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Old 04-26-2015, 12:18 PM   #1501
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Since having to tighten the diff to the max when running mod (so as to not bark the diff) and run a tight slipper (due to the weight of the truck), I am wondering if the benefits (tuning and weight) of a ball diff vs gear diff are being lost. Also rebuild requirements go way up with a 7.5 vs 17.5. Comments please.
No they don't. I've ran an aggressive modified motor for months without having to touch a diff that was and stayed absolutely cherry.

That said, a slipper is more than a tuning tool for eliminating wheel spin, it also is there to relieve shocks to the drivetrain. I would recommend properly setting your slipper for a slight amount of slip. Even in 17.5 class, you're going to want some give in the drive train for shocks and bumps. I've ran Alloy pucks with a 7.5 turn motor, and never had abnormal wear or exploded anything. I also set my slipper to give up just a little when on the bench, this way the entire drive train isn't being hammered.

The diff should not ever be locked down, it should always be smooth and relatively free - locking it down will give you adverse handling.

If you think a gear diff is a fix for your issue, you're in for a harsh reality - They too will explode when pushed too hard just like a ball diff.
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Old 04-26-2015, 12:33 PM   #1502
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thanks for the info. assembled mucho ball diffs so comfortable that procedure and understanding is good to go. I use carbide or ceramic balls and same for thrust. got away from sanding after talking to one of the ae drivers. will try sanding before I assemble today and check results. thanks again.
You can not beat a properly built and tuned carbide based ball diff. It should and can last at least a year regardless of the motor and application it's in. The B5M/T5M diff is one of the smoothest around, and most durable when setup correctly. It continues to sound like you're not able to setup the drivetrain correctly, and are faulting the diff for this.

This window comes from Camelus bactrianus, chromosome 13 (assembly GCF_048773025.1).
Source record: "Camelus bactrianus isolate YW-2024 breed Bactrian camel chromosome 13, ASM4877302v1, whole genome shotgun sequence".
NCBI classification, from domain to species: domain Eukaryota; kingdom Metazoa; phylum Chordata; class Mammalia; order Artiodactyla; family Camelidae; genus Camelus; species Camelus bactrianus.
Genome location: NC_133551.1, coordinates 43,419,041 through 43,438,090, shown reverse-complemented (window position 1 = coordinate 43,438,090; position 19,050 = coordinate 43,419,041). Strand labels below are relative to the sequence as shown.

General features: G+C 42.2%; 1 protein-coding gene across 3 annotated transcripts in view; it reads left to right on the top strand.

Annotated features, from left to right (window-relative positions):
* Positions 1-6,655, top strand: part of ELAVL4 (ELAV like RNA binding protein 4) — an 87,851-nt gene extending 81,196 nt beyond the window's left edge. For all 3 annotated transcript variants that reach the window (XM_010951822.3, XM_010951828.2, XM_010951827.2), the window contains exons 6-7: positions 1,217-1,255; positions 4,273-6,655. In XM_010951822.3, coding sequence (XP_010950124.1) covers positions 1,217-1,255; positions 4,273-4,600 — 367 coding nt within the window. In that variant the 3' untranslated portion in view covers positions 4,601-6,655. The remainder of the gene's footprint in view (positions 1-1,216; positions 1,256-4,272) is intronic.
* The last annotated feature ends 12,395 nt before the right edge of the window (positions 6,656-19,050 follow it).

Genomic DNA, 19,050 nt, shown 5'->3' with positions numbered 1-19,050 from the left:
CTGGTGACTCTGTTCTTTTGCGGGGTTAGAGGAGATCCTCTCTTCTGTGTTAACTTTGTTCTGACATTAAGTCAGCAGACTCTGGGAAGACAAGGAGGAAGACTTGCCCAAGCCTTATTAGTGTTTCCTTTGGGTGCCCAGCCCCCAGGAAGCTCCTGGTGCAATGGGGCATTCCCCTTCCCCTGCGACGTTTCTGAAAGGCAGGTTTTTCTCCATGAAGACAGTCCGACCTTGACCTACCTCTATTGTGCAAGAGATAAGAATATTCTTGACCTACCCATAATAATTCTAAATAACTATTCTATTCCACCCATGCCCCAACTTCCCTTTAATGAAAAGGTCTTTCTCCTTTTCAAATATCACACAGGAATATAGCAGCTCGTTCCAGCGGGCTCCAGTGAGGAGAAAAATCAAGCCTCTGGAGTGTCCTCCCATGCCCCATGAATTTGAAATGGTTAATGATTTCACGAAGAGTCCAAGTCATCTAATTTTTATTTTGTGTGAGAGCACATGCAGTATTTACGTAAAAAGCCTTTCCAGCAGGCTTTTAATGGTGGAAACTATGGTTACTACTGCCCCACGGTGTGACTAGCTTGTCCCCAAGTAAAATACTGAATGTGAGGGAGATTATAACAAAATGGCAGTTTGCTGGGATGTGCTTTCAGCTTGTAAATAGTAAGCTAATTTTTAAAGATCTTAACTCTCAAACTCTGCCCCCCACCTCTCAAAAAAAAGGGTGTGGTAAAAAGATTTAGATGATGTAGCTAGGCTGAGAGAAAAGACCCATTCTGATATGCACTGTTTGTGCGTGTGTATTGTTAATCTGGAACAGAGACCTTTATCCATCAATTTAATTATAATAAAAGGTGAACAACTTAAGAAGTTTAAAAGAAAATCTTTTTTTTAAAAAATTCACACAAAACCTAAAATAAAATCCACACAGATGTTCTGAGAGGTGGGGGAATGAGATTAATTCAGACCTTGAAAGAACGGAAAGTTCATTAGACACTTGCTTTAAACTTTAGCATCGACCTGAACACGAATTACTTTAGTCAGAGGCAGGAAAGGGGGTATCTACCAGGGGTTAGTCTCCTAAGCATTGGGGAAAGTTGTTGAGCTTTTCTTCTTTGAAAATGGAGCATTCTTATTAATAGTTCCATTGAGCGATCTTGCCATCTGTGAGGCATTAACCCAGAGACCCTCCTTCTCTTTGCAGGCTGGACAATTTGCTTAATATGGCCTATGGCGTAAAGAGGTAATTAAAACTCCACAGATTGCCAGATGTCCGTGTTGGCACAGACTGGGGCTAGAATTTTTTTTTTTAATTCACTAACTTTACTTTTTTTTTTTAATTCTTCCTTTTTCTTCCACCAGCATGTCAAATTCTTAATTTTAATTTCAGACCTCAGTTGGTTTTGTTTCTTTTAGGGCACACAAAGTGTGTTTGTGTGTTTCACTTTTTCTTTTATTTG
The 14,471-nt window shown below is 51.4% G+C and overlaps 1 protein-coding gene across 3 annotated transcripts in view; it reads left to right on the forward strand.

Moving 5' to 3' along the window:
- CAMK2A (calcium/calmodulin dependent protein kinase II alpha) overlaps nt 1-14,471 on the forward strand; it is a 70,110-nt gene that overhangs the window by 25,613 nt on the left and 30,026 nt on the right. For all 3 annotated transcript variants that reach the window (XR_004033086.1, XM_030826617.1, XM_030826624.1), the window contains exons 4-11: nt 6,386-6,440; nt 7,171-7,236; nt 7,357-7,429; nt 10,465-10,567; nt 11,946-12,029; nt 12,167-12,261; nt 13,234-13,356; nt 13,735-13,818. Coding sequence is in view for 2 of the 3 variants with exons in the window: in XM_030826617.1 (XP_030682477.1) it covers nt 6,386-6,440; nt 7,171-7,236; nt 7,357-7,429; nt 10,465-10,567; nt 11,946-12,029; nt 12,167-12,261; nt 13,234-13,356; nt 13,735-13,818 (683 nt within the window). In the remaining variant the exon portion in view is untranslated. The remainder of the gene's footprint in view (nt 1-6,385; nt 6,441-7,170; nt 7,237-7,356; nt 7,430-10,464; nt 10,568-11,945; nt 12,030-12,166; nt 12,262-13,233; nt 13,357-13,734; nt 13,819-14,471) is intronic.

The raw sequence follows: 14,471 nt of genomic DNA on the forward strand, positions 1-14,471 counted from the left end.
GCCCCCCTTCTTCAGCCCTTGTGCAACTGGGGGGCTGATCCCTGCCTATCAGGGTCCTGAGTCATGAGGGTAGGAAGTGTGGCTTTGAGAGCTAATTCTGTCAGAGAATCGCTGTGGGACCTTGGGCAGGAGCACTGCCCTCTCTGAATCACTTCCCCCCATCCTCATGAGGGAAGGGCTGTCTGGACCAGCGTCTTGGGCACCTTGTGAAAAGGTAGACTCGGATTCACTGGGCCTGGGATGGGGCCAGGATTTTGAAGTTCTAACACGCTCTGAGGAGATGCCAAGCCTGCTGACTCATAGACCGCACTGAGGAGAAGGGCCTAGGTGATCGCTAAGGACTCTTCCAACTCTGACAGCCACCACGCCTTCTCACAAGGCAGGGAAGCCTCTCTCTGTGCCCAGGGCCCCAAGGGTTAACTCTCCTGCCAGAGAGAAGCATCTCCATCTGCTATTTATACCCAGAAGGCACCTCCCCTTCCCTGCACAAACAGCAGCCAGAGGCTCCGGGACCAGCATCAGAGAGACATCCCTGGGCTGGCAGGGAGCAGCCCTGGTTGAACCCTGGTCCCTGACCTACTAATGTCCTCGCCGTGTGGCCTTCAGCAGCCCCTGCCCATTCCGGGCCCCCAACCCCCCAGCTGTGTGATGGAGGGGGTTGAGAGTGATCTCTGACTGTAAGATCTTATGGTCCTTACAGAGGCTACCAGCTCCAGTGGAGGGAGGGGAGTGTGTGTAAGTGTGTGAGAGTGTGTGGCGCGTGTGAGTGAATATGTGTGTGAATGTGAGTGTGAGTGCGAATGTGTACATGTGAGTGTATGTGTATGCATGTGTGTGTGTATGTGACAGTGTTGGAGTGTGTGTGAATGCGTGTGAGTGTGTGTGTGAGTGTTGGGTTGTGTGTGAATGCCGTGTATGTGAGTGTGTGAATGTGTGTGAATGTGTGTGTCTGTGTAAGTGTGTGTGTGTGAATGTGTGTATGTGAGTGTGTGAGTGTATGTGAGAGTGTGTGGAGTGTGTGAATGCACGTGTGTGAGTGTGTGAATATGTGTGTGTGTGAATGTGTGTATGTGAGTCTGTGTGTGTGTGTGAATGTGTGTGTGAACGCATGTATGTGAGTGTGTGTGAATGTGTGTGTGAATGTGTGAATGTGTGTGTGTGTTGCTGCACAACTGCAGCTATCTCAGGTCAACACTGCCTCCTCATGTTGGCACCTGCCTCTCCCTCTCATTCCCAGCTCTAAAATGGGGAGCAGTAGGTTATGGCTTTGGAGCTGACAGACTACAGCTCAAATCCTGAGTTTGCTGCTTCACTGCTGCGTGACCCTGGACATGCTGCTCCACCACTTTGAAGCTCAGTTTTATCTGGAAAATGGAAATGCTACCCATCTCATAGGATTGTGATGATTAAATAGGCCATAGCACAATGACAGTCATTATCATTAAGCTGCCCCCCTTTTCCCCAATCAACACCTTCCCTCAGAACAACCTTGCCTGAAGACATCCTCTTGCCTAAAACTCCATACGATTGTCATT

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Old 04-26-2015, 03:32 PM   #1503
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You can not beat a properly built and tuned carbide based ball diff. It should and can last at least a year regardless of the motor and application it's in. The B5M/T5M diff is one of the smoothest around, and most durable when setup correctly. It continues to sound like you're not able to setup the drivetrain correctly, and are faulting the diff for this.
Ball diff on my 17.5 lasts about 4 months. Longevity depends on how much you race and practice. I race 3 times a week so they get plenty of use. Mod ball diffs in a truck do not last as long as stock 17.5 buggy diffs in my experience. Quite a bit of weight difference between the 2 vehicles and lots more stress on the mod diff. Have always ran mod and was pleased with how long a stock 17.5 ball diff in a buggy lasts. Not faulting ball diffs at all. Just wanted some feedback on what folks experienced about running ball diffs in 7.5 mod motors and a heavy truck. Have built lots and lots of ball diffs so no problem regarding how to build. Just finished breaking in and ready to install.
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Old 04-26-2015, 03:36 PM   #1504
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I agree I did not like ball diffs until I learned how to properly build one. Get some b fast diff rings and balls you will be happy.
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Old 04-26-2015, 03:43 PM   #1505
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No they don't. I've ran an aggressive modified motor for months without having to touch a diff that was and stayed absolutely cherry.

That said, a slipper is more than a tuning tool for eliminating wheel spin, it also is there to relieve shocks to the drivetrain. I would recommend properly setting your slipper for a slight amount of slip. Even in 17.5 class, you're going to want some give in the drive train for shocks and bumps. I've ran Alloy pucks with a 7.5 turn motor, and never had abnormal wear or exploded anything. I also set my slipper to give up just a little when on the bench, this way the entire drive train isn't being hammered.

The diff should not ever be locked down, it should always be smooth and relatively free - locking it down will give you adverse handling.

If you think a gear diff is a fix for your issue, you're in for a harsh reality - They too will explode when pushed too hard just like a ball diff.